Greta Moll’s heirs argue painting was “misappropriated” in 1947
The National Gallery in London has rejected a claim for a portrait by Matisse that survived the bombing of Germany during the Second World War. The descendants of the sitter, the artist Greta Moll, argue that the work was misappropriated after being entrusted to a family friend who took it fr om the Soviet zone of Berlin to Switzerland in 1947.
The National Gallery bought Portrait of Greta Moll (1908), an important work by the artist, in 1979. A spokeswoman for the gallery says: “We have good title to the picture.” The work has been on long-term loan to the Tate since 1997. It was on display at Tate Modern until September (as a work from 1908, it is now considered more appropriate for it to be with the Tate’s 20th-century collection) and is now temporarily in storage.
The New York-based lawyer David Rowland is acting for Moll’s heirs and has submitted a formal demand for the return of the work. If it is not returned, “the Moll family will file suit against the National Gallery and the United Kingdom for its return in an appropriate court”, Rowland says, adding that the UK’s Spoliation Advisory Panel should consider the claim. However, the panel’s mandate covers only the Nazi era (1933-45), so a loss from 1947 would fall outside its jurisdiction.
Entrusted to a friend
The fate of the painting in the aftermath of the Second World War is a complex saga. In 1937, Moll and her husband Oskar, who were both artists (and not Jewish), faced condemnation by the Nazis for producing “degenerate” work. They survived the war, although their house in Berlin was bombed. In early 1947, they decided to move to Wales, wh ere one of their daughters was living, but Oskar died that August.
The portrait, which they had treasured for nearly 40 years, was Moll’s only possession of any value. Based in Berlin’s Soviet zone, she feared that she would be refused an export licence for the painting to go to the UK. She therefore entrusted it to a friend, Gertrud Djamarani, who was travelling via Switzerland to join her husband in Iran. Djamarani agreed to take the work to a dealer in Zurich, believed to be Heidi Vollmöller.
Djamarani found herself in difficulties in Switzerland because the authorities stopped her and her young child from travelling to Iran. She ran out of money and borrowed some from the dealer, leaving the portrait as collateral. The dealer apparently later sold the work. Moll’s two daughters, Brigitte and Melita, believe that in the late 1940s, their mother tried to recover the painting from the dealer and contacted the Swiss authorities, but to no avail.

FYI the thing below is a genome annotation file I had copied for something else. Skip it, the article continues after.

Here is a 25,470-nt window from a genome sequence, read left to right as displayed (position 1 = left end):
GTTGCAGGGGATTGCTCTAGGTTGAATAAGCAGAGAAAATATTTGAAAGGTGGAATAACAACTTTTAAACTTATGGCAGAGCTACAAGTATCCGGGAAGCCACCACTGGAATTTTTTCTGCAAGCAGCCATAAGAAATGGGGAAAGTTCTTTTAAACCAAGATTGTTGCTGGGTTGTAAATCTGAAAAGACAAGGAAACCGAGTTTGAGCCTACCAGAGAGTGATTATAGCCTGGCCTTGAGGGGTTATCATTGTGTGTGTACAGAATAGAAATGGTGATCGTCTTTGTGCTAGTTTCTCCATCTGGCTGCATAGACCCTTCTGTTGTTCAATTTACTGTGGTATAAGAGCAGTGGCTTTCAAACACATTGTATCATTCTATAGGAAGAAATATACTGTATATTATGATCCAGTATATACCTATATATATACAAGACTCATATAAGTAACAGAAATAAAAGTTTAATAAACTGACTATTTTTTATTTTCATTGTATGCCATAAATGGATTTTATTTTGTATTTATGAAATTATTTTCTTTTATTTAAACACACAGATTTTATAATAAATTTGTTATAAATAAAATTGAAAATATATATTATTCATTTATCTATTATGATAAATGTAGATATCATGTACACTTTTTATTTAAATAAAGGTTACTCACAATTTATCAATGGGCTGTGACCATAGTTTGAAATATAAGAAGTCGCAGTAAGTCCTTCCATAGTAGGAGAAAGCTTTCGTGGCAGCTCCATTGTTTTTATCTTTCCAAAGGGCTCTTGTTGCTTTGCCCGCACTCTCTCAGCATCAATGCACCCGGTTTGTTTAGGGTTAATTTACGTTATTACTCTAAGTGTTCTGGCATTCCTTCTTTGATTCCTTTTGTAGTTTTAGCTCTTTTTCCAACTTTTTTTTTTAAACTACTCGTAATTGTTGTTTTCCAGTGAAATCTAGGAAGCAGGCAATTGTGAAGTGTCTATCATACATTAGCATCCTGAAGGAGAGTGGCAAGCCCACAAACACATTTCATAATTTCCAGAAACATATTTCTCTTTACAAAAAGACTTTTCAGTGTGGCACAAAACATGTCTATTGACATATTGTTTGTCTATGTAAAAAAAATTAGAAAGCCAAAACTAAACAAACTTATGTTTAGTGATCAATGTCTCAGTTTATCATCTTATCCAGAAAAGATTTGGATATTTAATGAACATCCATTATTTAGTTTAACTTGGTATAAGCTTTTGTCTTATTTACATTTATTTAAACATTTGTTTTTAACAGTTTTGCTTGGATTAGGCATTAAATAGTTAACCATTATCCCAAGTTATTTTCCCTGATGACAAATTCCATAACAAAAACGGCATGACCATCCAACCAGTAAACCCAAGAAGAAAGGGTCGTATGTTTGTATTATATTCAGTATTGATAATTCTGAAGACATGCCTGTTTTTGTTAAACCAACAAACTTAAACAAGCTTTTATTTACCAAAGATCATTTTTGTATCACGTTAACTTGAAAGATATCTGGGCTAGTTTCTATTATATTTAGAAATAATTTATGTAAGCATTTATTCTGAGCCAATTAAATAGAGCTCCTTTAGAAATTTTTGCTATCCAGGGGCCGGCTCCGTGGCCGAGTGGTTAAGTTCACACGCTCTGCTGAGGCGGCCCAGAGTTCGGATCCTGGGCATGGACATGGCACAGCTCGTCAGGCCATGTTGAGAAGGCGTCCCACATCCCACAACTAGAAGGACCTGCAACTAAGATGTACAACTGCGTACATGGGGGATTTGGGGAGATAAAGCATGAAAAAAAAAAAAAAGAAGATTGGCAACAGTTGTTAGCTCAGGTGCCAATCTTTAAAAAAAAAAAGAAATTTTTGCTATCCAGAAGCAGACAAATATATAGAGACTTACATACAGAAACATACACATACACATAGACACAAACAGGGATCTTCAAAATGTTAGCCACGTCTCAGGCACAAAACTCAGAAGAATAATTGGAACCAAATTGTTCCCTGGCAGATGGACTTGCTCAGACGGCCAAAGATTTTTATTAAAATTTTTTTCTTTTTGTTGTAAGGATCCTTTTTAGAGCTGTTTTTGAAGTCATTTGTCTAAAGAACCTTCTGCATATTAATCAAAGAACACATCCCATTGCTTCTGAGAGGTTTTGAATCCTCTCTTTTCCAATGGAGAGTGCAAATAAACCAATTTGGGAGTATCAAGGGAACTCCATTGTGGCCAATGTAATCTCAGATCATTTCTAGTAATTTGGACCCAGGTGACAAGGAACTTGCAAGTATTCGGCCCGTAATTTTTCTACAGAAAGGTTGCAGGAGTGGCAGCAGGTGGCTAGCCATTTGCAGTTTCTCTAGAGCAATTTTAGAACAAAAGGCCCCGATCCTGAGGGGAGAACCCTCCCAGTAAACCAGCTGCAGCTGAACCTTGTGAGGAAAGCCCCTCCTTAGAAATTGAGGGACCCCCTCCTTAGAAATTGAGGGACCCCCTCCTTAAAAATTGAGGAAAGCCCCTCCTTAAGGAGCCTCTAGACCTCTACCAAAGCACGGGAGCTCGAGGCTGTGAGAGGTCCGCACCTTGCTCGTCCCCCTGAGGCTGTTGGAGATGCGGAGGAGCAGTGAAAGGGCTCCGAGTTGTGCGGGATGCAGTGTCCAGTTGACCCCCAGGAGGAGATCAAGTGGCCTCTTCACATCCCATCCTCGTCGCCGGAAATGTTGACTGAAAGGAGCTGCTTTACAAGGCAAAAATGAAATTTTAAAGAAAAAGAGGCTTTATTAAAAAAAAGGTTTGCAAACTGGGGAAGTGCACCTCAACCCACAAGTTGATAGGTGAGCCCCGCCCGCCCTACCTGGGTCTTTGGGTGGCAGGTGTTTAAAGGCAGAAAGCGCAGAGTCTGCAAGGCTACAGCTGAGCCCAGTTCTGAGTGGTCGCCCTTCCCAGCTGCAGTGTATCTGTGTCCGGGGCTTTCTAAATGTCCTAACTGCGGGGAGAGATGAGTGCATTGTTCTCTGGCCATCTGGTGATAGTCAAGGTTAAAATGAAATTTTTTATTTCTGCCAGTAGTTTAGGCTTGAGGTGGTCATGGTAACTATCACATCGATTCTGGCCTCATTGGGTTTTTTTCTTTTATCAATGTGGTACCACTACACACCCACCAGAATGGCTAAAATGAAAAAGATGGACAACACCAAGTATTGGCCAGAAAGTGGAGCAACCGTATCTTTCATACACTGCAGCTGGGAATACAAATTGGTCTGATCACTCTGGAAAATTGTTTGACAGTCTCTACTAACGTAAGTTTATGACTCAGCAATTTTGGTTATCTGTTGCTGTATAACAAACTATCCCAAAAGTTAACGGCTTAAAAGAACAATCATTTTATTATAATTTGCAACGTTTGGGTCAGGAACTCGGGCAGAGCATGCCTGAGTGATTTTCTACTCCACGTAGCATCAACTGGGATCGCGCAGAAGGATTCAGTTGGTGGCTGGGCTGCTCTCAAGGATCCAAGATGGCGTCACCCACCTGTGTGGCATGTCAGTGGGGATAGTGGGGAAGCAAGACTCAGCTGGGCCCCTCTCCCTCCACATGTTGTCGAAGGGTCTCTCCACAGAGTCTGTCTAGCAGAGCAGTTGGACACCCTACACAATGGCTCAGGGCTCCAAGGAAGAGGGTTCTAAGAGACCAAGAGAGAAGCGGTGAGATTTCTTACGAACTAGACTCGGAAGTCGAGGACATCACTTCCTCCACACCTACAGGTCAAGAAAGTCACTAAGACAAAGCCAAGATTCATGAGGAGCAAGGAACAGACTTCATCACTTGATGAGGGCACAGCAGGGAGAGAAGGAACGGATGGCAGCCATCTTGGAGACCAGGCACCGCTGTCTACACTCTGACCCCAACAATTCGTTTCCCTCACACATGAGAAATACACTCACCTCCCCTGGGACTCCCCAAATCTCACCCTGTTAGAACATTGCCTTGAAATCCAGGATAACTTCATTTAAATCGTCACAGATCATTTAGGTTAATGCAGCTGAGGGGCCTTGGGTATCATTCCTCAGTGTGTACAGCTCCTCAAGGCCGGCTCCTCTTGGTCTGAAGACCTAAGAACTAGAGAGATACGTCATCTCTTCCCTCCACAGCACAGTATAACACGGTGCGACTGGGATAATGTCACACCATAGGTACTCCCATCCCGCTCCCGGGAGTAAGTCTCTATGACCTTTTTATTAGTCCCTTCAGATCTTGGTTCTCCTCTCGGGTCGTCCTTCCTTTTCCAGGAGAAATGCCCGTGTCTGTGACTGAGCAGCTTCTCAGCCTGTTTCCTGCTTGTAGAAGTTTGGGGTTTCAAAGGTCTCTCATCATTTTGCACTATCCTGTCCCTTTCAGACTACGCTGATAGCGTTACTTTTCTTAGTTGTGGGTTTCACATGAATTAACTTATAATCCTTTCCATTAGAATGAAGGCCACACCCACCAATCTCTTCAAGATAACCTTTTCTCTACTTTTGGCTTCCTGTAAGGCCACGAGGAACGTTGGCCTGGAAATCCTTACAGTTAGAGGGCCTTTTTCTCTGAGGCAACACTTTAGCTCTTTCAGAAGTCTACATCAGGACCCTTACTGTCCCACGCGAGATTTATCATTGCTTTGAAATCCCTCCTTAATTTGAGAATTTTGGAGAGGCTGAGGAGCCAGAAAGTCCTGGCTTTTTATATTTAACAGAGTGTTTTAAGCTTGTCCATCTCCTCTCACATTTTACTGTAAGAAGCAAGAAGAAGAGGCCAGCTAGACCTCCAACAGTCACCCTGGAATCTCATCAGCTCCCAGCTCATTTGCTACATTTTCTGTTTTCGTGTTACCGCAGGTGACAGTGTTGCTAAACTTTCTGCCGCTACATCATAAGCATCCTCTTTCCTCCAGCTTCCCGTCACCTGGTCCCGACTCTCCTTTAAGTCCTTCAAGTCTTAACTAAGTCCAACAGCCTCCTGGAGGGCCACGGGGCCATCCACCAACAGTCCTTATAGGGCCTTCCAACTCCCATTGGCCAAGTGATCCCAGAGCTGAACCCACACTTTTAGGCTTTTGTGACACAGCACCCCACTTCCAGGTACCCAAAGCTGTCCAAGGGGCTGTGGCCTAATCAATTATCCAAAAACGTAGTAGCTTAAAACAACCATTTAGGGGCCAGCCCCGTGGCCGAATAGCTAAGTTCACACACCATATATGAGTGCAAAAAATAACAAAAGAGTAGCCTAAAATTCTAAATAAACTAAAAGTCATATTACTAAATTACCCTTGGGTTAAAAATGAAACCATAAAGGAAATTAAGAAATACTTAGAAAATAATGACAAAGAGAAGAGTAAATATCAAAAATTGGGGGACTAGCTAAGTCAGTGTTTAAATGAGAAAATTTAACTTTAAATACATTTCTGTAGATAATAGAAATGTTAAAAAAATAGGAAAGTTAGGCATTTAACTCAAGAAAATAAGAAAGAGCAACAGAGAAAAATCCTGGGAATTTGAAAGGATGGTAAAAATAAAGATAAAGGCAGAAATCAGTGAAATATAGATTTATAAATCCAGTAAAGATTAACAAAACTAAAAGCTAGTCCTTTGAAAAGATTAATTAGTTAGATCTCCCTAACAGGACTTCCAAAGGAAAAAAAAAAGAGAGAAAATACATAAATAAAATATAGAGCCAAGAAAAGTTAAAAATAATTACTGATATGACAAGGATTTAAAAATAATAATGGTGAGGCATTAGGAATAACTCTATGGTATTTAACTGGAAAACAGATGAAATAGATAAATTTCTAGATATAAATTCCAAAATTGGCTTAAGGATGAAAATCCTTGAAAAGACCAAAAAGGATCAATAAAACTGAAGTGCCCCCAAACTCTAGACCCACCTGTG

In 1979, the work surfaced at the National Gallery in London, two years after Greta’s death. Her daughters had only limited information about the events of 1947 and were concerned about the complications of pursuing a legal claim. Little was done until a few years ago, when Rowland took on the case.
A testing case
Moll’s descendants will now have to decide whether to pursue civil legal action. They would face two problems: producing sufficient factual evidence about the 1947 loss, and their failure to initiate action when they learned of the 1979 acquisition of the work.
The case raises concerns about why the gallery did not ask questions in 1979 about how the portrait had left the Moll family. Although there was, at that time, much less concern about Nazi-era spoliation than there is today, the institution should still have asked more about why the portrait was sold in the turbulent 1940s, if only to ensure that it was acquiring good legal title.
Greta and Oskar Moll were among Matisse’s five pupils when he started to give painting courses in his Paris studio in 1908. Oskar commissioned Matisse to paint a portrait of his 23-year-old wife. The couple became close friends of Matisse in the period before the First World War. In 1949, the portrait was acquired by the New York-based dealer Knoedler (jointly with Fine Arts Associates), which sold it to Sarah Blaffer, the daughter of the founder of the Texaco oil company. The painting later went to an anonymous Swiss collector. In 1979, the National Gallery bought it from the London-based dealer Lefevre. Most of the £450,000 cost was met through government grant-in-aid.